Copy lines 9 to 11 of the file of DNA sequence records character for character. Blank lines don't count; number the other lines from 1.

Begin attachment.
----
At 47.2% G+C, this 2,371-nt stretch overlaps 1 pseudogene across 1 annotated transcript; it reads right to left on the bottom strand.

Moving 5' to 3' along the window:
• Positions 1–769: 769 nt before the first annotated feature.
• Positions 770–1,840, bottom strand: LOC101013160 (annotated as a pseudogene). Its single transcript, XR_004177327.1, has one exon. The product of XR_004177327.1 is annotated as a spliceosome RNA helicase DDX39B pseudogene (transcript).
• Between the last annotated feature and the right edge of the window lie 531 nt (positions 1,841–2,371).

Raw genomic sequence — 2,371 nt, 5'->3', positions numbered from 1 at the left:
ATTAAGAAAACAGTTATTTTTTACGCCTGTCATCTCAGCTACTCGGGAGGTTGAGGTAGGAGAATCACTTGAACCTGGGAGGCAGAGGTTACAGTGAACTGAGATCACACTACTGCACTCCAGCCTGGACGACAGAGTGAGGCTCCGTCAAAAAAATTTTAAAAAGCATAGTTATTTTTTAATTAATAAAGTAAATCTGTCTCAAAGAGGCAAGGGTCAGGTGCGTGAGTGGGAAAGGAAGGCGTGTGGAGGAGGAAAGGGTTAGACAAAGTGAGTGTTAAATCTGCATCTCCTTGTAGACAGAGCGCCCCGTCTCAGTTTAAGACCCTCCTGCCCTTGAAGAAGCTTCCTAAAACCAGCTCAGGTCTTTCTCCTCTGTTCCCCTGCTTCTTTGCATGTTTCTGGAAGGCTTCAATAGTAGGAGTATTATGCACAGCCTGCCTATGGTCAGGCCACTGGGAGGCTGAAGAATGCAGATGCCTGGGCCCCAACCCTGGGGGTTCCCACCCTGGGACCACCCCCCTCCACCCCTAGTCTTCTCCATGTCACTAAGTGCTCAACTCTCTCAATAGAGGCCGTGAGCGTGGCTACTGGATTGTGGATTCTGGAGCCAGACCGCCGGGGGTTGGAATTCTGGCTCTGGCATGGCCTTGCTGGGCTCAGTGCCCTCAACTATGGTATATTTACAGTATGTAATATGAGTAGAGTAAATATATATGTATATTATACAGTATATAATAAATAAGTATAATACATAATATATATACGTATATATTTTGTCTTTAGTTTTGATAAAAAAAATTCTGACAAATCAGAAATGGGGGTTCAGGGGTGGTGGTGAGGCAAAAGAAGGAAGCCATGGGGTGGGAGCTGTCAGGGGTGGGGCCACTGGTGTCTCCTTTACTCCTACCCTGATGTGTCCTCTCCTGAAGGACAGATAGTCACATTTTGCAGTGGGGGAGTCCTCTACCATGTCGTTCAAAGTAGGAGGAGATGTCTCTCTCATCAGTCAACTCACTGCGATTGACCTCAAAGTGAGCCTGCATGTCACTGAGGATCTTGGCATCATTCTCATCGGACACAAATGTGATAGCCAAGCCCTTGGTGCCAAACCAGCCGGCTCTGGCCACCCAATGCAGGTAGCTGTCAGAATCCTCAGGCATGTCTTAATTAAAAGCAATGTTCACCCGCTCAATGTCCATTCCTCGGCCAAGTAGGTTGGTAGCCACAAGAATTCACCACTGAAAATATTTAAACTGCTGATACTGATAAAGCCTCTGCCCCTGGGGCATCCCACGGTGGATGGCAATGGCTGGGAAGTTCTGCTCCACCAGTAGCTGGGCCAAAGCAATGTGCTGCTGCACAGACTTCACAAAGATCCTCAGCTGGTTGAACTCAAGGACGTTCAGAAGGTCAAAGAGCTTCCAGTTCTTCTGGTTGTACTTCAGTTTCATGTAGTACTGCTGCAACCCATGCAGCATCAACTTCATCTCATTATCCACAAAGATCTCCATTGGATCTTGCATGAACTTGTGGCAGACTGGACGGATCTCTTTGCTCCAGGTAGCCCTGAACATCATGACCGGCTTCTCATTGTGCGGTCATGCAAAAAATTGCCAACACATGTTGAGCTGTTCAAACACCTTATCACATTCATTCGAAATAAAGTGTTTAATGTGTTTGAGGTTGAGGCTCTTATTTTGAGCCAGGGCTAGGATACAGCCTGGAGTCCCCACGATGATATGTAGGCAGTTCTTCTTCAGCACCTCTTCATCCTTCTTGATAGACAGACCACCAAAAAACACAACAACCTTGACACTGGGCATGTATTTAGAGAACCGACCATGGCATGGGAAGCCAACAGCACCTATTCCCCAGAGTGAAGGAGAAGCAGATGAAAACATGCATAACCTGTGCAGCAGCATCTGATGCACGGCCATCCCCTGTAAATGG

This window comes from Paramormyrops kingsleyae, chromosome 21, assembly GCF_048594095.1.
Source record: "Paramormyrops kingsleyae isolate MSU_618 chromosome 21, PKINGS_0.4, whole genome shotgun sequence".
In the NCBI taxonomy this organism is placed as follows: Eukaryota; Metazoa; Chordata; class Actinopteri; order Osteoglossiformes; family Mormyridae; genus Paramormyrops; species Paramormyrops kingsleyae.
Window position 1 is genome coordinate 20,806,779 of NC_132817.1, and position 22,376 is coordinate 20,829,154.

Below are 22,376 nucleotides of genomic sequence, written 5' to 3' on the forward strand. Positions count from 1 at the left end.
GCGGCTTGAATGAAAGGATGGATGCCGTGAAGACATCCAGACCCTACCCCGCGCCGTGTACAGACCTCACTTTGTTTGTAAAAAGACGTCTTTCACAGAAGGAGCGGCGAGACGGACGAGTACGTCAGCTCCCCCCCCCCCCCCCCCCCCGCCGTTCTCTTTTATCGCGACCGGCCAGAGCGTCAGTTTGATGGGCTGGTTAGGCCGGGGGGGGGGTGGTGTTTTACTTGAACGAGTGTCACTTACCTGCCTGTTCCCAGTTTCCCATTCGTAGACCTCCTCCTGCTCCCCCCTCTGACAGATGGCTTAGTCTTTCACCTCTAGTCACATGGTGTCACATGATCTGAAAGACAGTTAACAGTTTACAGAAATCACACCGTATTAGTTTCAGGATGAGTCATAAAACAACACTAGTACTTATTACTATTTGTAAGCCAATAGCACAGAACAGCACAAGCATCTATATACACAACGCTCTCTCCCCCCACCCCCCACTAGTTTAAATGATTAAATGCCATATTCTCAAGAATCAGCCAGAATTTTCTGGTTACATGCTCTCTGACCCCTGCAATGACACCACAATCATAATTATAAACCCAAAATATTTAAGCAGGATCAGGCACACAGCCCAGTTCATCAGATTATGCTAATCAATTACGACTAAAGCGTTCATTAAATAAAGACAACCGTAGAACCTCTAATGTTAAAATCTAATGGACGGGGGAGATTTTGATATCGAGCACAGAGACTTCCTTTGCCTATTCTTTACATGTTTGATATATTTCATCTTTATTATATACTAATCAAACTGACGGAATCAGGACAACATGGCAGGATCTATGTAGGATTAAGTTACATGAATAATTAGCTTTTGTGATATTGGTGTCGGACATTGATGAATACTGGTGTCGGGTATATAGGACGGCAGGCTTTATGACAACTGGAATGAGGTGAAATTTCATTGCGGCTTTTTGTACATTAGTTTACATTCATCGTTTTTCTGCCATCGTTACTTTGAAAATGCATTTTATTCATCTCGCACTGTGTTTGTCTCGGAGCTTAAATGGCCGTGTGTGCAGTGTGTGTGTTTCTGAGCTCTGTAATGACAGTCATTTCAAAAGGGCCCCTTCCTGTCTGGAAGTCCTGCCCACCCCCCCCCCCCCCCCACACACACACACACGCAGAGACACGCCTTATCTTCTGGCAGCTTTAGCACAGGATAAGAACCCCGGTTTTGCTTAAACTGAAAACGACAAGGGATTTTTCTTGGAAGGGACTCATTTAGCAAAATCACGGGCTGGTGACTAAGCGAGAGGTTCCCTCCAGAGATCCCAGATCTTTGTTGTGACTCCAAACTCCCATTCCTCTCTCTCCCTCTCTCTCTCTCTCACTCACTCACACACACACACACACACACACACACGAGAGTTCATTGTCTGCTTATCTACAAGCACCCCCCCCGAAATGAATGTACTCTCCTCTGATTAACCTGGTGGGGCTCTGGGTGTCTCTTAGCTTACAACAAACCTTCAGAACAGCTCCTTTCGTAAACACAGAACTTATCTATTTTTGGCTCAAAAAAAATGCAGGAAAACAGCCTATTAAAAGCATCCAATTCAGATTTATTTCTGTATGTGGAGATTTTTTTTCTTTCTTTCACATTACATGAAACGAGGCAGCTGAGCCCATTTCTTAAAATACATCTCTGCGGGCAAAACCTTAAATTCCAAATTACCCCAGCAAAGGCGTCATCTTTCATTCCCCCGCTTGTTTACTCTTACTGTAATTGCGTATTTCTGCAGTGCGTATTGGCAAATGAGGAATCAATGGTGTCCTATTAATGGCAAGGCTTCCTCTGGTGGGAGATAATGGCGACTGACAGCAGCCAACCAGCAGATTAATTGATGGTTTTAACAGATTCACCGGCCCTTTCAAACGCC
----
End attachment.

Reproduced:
Source record: "Paramormyrops kingsleyae isolate MSU_618 chromosome 21, PKINGS_0.4, whole genome shotgun sequence".
In the NCBI taxonomy this organism is placed as follows: Eukaryota; Metazoa; Chordata; class Actinopteri; order Osteoglossiformes; family Mormyridae; genus Paramormyrops; species Paramormyrops kingsleyae.
Window position 1 is genome coordinate 20,806,779 of NC_132817.1, and position 22,376 is coordinate 20,829,154.